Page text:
The inhabitants of highland Sardinia proudly declare a long history of resistance to outside authority. Many even celebrate the belief that “not even the Roman Empire reached this far.” Yet, since the late nineteenth century, the Italian government has pacified and integrated the mountain districts of the island into the state, often through the use of force.
In Legacies of Violence, Antonio Sorge examines local understandings of this past and the effects that a history of violence exercises on collective representations. This is particularly the case among the shepherds of the island, who claim to embody an ancient code of honour known as balentia that they allege to be uncorrupted by the values of mainstream Italian society. A perceptive ethnography of the mobilization of history in support of a way of life that is disappearing as the region’s inhabitants adopt a more mobile, cosmopolitan, and urbane lifestyle, Sorge’s work demonstrates how social memory continues to shape the present in the Sardinian highlands.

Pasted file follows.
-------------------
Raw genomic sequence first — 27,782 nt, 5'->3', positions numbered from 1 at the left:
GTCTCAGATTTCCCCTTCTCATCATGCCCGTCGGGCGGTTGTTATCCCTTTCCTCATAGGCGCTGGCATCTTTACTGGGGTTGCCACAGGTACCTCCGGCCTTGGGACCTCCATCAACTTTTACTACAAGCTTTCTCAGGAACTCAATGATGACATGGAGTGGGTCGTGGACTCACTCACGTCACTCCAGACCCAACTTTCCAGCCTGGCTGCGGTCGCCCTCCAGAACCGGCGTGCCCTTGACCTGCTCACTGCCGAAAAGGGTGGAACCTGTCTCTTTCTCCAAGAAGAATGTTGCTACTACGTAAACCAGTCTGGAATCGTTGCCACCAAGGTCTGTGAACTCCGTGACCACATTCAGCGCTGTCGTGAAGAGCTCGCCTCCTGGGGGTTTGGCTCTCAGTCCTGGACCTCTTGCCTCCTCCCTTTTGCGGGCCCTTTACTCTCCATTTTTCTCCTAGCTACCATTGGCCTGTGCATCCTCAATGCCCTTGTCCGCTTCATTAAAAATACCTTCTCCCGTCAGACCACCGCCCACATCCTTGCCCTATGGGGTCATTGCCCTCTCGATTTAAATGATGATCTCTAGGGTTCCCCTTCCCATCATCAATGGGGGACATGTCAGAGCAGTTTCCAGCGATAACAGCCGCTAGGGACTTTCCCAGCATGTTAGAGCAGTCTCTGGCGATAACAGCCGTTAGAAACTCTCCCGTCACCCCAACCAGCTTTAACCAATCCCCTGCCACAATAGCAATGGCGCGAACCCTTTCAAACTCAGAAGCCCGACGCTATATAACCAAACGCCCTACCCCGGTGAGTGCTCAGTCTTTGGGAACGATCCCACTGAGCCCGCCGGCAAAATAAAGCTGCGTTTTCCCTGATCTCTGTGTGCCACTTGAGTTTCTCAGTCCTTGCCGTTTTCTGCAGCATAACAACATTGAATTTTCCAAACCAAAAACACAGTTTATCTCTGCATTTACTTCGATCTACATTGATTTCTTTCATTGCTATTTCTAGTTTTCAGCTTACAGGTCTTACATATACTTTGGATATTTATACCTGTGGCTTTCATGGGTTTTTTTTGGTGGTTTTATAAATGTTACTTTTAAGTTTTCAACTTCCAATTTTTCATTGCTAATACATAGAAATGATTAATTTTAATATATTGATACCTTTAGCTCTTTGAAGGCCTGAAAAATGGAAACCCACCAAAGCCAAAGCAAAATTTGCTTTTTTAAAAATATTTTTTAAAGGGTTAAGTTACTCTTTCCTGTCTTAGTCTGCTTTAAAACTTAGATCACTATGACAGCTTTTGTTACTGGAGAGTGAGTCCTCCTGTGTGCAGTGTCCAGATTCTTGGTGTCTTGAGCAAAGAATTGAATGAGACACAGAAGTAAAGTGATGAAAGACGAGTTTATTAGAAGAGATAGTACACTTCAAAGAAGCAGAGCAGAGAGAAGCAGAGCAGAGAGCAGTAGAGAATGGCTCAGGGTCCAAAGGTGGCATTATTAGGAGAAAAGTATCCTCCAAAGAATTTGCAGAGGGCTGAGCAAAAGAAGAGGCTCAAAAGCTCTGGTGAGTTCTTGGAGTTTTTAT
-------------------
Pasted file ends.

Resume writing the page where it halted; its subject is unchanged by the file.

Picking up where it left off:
About the author
Antonio Sorge is an adjunct assistant professor in the Department of Anthropology at York University.